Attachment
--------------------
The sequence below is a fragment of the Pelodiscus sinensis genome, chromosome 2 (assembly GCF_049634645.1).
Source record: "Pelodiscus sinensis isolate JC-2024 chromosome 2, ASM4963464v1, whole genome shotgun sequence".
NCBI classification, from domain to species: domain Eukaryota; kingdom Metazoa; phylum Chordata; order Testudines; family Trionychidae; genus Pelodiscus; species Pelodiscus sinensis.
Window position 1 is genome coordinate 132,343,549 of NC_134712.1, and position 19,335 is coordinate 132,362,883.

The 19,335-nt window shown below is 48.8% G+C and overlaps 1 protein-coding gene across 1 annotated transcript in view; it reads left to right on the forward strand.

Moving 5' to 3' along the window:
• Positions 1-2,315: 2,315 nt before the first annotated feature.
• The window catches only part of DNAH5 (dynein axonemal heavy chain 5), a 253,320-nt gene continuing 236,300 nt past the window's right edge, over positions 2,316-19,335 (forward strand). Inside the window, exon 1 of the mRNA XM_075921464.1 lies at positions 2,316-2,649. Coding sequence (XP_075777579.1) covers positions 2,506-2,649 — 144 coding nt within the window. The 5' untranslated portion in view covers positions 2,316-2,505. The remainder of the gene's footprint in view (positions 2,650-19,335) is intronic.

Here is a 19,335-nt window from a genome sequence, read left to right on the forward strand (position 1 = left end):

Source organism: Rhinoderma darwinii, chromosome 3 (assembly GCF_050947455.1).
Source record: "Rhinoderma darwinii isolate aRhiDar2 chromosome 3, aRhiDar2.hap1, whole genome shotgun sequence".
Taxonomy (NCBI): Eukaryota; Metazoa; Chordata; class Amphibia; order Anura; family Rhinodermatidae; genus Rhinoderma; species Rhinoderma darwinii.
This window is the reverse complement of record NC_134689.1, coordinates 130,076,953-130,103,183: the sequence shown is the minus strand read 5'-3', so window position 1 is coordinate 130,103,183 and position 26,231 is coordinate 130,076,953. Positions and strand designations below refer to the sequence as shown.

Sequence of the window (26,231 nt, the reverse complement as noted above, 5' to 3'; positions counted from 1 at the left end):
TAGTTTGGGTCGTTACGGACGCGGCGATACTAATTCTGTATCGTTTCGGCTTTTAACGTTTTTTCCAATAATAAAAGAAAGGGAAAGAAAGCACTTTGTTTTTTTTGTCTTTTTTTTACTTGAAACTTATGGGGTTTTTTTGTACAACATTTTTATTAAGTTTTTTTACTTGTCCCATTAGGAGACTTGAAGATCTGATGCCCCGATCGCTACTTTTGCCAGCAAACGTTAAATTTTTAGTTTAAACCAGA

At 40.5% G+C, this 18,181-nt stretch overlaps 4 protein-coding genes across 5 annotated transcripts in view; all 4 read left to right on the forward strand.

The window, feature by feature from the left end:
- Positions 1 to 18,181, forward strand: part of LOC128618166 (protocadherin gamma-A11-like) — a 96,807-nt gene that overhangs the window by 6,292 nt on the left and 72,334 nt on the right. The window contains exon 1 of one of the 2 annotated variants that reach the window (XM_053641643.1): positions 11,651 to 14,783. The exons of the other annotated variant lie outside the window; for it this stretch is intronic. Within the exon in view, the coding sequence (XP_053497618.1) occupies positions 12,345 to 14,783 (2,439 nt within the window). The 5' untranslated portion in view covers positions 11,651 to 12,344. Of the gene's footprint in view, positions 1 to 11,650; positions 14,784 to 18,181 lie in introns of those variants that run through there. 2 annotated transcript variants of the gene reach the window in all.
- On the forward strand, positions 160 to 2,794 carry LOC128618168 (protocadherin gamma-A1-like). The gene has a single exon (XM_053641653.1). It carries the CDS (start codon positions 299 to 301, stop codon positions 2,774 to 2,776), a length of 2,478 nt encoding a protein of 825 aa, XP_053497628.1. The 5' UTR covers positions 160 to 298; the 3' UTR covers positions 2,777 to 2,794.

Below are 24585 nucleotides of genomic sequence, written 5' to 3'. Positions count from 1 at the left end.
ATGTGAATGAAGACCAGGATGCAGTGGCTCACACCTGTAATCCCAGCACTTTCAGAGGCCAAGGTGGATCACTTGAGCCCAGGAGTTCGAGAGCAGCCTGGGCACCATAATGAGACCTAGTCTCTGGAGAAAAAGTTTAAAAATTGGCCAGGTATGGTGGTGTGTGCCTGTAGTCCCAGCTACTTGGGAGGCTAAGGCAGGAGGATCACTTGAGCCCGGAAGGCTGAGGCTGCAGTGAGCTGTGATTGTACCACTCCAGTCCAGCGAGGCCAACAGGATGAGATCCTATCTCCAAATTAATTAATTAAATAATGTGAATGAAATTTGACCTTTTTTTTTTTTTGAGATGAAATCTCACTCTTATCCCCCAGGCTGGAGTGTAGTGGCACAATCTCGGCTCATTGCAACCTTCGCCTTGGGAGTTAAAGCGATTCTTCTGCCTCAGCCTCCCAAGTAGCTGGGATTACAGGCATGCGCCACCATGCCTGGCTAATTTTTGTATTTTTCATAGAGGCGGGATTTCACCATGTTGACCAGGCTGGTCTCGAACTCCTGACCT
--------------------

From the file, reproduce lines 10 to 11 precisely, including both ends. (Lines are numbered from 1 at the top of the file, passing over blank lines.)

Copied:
Source organism: Rhinoderma darwinii, chromosome 3 (assembly GCF_050947455.1).
Source record: "Rhinoderma darwinii isolate aRhiDar2 chromosome 3, aRhiDar2.hap1, whole genome shotgun sequence".